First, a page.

For almost 80 years, the Charles E. Nelson House stood abandoned and alone, tucked into a hollow on the high plains of Oregon. A clapboard farmhouse, sun-bleached, empty, leaning against the wind. It was widely considered the most photographed abandoned farmstead in Oregon.
Now, it's gone.
The iconic house near The Dalles burned to the ground in the Substation Fire, which had burned more than 36,000 acres and left one person dead as of this story's publishing on Wednesday.
"[The house] takes the viewer by surprise when it comes in to view," wrote Theresa Petterson, of Dufur, "tattered to the point of collapse, but still somehow it remains standing. Even in its precarious position, it is still stately. Out of place in the middle of a wheat field but yet it belongs, as a testament to the past."
In recent years, the Nelson House gained popularity with photographers and was shared widely on social media.
"So many of us cut our teeth on photographing this house," said photographer Danielle Denham. "It was one that inspired me to start exploring."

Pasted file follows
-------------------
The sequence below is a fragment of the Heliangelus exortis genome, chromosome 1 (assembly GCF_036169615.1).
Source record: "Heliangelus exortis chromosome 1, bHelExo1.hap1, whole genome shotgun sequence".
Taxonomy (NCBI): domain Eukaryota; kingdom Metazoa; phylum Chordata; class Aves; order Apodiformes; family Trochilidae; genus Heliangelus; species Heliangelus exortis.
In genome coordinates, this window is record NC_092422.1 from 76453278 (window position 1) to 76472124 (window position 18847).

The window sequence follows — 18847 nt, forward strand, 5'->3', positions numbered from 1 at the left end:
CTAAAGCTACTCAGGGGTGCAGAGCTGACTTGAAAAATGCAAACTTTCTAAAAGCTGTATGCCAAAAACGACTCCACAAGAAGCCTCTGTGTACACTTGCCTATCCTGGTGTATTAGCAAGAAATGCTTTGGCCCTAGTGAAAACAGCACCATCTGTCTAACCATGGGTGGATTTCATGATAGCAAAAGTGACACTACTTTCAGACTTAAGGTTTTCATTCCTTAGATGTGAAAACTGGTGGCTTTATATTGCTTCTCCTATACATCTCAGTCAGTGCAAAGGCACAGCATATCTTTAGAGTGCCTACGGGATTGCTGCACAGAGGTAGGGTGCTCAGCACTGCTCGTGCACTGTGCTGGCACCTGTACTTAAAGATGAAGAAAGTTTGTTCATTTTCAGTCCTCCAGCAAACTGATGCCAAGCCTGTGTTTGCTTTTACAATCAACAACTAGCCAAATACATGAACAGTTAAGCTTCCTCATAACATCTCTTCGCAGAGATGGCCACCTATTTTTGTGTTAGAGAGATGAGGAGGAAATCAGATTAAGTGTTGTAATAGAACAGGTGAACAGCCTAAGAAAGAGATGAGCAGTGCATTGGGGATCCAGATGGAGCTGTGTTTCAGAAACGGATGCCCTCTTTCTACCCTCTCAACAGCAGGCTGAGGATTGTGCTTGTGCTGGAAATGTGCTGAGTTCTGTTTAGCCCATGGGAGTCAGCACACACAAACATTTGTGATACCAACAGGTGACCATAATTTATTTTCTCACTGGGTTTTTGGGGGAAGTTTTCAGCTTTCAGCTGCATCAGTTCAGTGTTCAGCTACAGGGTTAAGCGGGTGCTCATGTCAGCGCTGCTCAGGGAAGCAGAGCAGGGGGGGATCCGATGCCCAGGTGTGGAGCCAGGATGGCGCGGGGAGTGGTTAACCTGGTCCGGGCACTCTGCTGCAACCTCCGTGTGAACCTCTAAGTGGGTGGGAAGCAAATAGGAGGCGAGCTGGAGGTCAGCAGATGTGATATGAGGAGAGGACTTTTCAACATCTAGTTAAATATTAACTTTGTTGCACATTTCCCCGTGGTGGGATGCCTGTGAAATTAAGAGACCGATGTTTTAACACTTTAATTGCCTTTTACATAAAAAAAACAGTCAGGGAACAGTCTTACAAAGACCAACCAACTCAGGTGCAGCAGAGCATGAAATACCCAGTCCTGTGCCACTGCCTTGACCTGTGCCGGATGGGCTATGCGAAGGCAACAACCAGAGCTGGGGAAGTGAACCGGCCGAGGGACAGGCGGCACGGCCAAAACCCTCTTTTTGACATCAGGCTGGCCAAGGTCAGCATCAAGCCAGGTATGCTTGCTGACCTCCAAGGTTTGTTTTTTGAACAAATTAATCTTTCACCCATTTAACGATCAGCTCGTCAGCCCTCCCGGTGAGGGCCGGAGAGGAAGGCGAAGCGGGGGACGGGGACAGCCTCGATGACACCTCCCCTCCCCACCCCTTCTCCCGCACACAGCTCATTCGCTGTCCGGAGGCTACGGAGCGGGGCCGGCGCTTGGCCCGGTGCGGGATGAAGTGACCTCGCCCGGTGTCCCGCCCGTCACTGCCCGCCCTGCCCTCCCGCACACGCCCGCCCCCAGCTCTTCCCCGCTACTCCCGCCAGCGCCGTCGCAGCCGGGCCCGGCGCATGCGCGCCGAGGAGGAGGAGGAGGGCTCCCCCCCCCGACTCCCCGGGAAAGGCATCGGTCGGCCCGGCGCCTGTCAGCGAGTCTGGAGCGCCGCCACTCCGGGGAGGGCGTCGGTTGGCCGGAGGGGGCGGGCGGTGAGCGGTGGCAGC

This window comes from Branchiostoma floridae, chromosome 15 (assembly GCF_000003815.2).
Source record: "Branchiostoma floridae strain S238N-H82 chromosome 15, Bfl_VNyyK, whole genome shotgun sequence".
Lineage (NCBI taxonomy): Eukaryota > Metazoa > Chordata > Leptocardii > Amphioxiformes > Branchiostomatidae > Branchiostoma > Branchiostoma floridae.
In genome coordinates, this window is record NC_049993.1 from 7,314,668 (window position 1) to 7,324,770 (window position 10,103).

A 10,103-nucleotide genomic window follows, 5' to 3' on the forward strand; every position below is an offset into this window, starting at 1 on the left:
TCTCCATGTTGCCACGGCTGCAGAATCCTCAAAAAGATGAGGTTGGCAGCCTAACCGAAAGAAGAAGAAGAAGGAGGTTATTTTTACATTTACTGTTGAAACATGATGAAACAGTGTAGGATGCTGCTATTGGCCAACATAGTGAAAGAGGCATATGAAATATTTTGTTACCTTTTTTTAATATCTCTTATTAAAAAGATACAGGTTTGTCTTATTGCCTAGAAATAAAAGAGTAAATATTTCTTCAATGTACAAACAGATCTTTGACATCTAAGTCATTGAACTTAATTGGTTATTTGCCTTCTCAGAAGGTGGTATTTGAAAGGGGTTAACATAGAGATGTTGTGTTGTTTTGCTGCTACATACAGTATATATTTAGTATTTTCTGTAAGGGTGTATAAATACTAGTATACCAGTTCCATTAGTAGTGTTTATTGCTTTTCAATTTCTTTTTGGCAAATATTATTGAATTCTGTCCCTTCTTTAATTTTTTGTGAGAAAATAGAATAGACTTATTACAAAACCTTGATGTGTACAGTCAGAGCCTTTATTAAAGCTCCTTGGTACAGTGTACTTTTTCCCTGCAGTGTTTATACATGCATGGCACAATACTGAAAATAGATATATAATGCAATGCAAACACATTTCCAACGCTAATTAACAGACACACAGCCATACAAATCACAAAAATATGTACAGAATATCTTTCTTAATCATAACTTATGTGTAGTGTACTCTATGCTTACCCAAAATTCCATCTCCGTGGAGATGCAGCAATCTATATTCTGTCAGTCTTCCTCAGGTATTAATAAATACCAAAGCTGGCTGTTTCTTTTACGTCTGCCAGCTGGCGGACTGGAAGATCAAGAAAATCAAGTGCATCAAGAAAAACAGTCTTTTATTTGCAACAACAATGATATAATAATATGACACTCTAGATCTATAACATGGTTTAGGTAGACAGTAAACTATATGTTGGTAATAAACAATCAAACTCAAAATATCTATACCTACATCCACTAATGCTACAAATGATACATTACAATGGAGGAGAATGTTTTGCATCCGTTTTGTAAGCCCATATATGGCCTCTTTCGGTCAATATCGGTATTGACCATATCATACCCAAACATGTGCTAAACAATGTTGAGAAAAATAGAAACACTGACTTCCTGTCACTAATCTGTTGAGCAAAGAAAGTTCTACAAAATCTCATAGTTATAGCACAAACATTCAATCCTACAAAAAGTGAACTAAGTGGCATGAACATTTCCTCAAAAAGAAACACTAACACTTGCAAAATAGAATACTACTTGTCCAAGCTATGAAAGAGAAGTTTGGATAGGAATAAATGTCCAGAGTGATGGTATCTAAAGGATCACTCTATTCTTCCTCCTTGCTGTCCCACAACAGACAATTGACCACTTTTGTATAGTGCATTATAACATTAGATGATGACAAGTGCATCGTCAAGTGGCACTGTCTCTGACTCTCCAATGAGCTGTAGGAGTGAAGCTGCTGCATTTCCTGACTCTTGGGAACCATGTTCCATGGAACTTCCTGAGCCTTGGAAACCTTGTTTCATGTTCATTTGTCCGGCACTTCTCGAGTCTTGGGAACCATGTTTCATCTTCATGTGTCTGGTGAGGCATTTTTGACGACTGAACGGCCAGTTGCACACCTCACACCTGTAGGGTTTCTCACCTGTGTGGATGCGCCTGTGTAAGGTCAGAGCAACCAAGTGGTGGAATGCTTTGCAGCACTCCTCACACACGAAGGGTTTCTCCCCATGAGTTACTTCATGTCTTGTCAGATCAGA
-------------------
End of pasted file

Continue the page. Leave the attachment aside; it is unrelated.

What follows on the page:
Denham visited many times over the years to photograph the Nelson House. She returned to document it again hours after the fire.
"It's devastating to come around the turn in the road, seeing the smoking scorched land," she said.
With the greater exposure, incidents of trespassing at the house increased in recent years.
The clapboard Queen Anne Victorian dated back to the late 1800s.
The home was named for Charles Nelson, the last occupant of the old farmhouse. He and his wife, Orma, moved into it in 1927 and raised two daughters. In 1949, they left the house and it has remained empty since.
Ellen Simmons grew up visiting her uncle Charles and aunt Orma at the home when it was still a working farm. She recalled the parlor stove that heated the house, the wood stove where meals were cooked and hand-stitched quilts on the beds.
Simmons, 90, has a photo of herself standing on the front porch in 1928.
With only the rusted wagon wheels and the metal windmill tower remaining, Northwest photographers have lost one of their favorite locations, and Oregon has lost an icon of its frontier past.
"I'm sure glad I got to see it one last time," Simmons said.